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Physicist hunting dark matter receives Order of Canada

Pekka Sinervo and Gov.-Gen Julie Payette

Pekka Sinervo is a world renowned scientist whose field of expertise is “truth” and “beauty”– not the philosophical concepts, but the subatomic particles he hopes will lead to the discovery of dark matter.

Last December, Sinervo joined a select group of high achieving Canadians who were named to the Order of Canada. On March 14, he was invested into the order at a ceremony in Ottawa.

In announcing his accession to the exclusive club, the governor general’s office noted that Sinervo “is a renowned leader in particle physics. Professor and former dean of the faculty of arts and science at the University of Toronto, and former senior vice-president of research at the Canadian Institute for Advanced Research. He has furthered our understanding of the basic building blocks of the universe. Notably, he was instrumental in the discovery of the top quark and the Higgs boson particle.”

His work has been quite demanding, taking him away from home for as many as 130 days a year. Lately, he’s cut back on the foreign travel, but the data he collected from his studies will keep him and his team busy for next six months, if not longer.

As Sinervo explains it, as you get down to the basic building blocks of matter, smaller even than protons and neutrons, you’ll find those elusive quarks. Two kinds of quarks exist for a short period and decay, but two others – named “truth” and “beauty,” or top quarks and bottom quarks – stick around (that’s not the scientific term). Truth is the heavier of the sub-atomic particles – “It’s the top quark,” he said – and that’s the one Sinervo studies. Often, his studies have taken him to the Collider Detector at Fermilab near Chicago and CERNs Large Hadron Collider in Geneva.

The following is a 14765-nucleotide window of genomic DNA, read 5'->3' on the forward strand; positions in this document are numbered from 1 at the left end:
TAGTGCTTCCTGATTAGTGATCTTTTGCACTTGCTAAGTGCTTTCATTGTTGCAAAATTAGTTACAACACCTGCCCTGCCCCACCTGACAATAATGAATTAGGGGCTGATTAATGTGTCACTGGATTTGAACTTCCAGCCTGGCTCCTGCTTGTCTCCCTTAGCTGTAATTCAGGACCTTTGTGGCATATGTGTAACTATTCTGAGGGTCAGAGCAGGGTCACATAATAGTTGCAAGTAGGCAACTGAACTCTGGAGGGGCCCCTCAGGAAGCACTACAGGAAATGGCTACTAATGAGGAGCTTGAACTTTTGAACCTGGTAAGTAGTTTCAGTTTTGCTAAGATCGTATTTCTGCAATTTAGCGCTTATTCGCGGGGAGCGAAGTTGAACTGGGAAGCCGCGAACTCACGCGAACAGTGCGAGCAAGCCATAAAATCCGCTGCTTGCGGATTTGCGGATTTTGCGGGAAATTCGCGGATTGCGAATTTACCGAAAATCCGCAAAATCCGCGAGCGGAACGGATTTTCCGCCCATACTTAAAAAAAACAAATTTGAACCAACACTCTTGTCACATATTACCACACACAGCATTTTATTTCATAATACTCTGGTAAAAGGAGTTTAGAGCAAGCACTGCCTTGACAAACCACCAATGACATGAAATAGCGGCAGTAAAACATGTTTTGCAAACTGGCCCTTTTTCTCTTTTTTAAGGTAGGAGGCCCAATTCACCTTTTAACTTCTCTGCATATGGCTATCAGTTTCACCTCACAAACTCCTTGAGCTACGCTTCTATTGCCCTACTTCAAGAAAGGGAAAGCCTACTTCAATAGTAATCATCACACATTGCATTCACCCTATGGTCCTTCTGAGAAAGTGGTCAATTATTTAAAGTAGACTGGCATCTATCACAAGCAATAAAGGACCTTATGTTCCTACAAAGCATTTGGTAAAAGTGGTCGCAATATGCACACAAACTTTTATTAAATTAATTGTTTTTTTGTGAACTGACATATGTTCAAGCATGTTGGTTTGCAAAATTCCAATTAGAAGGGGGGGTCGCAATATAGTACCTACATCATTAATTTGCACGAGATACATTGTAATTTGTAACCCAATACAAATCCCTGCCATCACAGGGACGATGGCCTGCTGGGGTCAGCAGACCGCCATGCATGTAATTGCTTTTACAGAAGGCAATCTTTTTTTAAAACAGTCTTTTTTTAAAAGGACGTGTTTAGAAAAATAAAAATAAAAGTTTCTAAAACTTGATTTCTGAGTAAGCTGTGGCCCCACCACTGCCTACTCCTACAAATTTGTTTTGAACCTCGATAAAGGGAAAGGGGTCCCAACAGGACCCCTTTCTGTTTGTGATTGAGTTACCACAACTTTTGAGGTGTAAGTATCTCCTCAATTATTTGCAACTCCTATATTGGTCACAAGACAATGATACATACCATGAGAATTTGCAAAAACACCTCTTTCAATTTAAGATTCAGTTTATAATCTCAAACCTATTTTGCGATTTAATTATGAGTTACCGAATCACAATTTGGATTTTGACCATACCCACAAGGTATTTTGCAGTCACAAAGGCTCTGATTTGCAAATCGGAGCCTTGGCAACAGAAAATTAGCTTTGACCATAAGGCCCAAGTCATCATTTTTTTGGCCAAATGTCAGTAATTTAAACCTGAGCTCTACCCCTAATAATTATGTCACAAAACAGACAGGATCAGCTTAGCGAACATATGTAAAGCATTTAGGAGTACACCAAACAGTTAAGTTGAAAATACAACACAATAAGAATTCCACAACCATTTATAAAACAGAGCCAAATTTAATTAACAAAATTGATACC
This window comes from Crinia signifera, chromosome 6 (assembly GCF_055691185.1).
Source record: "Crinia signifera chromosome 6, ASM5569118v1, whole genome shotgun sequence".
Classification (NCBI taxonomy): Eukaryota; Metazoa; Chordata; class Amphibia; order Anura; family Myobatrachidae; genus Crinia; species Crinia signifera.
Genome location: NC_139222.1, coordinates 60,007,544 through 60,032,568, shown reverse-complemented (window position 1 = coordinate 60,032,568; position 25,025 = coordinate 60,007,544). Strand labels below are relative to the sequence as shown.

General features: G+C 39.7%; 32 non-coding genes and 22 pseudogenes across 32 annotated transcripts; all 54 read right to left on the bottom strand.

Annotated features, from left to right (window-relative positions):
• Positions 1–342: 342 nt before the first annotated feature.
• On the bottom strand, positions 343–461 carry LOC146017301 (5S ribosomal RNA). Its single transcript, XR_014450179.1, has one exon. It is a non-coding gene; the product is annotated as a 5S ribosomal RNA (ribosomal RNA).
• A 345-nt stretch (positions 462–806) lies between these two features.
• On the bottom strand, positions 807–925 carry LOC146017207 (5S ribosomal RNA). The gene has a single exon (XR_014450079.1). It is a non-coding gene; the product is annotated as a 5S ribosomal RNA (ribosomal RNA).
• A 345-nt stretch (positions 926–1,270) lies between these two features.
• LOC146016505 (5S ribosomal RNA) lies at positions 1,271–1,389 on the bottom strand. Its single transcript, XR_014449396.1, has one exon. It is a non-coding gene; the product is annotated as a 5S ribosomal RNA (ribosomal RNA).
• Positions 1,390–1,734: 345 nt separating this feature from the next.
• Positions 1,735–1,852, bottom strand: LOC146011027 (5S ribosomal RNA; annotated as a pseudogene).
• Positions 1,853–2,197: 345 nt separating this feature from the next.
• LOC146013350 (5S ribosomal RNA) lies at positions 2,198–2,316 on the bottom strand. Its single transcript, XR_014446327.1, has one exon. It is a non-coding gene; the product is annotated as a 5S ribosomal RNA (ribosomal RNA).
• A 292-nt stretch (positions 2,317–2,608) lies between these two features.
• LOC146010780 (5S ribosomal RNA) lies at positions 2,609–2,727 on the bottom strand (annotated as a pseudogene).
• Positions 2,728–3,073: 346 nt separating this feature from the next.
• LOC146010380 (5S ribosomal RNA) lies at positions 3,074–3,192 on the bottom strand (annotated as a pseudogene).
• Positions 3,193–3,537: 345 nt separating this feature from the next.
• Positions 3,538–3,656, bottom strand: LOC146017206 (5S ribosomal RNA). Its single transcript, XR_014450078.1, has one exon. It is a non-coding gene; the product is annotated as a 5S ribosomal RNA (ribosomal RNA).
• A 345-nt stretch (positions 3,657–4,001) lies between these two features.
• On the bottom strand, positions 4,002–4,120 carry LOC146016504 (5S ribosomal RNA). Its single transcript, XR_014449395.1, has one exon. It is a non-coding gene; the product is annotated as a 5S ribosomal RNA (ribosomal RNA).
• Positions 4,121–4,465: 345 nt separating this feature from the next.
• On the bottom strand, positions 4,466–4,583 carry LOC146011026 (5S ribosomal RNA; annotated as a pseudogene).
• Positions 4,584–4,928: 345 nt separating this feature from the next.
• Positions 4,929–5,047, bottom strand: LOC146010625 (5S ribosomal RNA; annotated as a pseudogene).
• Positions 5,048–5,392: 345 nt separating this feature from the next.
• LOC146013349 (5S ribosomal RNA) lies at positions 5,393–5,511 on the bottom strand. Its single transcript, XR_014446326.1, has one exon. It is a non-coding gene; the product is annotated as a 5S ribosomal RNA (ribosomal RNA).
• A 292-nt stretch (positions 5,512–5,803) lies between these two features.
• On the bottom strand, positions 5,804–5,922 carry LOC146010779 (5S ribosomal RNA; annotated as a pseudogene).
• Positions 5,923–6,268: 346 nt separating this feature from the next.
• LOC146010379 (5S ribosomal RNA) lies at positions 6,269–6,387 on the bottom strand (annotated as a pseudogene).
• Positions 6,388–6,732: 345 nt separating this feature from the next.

What Sinervo does is not exactly rocket science. Actually, it sounds a lot more complicated than that.

He’s attempting to find evidence for dark matter, which is believed to comprise 85 per cent of the mass of the universe.

“We’re trying to find evidence of that being produced in the collisions,” he said. “If we find that, it would be monumental.”

“There’s nothing earth-shattering yet,” he said.


When he’s not slamming subatomic particles into each other, he’s busy serving as president of the Canadian Council for Reform Judaism. He’s held that title for two years, and before that, he served as president of Temple Emanu-El in Toronto.

Currently, the council is working on an new strategic plan for the Canadian Reform movement, “to understand how we as a community can strengthen,” he said.

The council is considering the question of what two or three priorities the movement should adopt in the next five years.

Interestingly, there are skill sets in science that can be useful in his role as president of the council, he said.

“It helps to be quantitative and to like assessment,” he said. “I’m pretty numeric.”

But, “there are a lot of things you can’t count that are important,” he added. “You can’t put a number on what is the strength or health of a congregation or institution.”

As for his Order of Canada, Sinervo, who was born in Finland, said, “I was surprised and humbled that the recognition, that there were people out there who thought I deserved it.”

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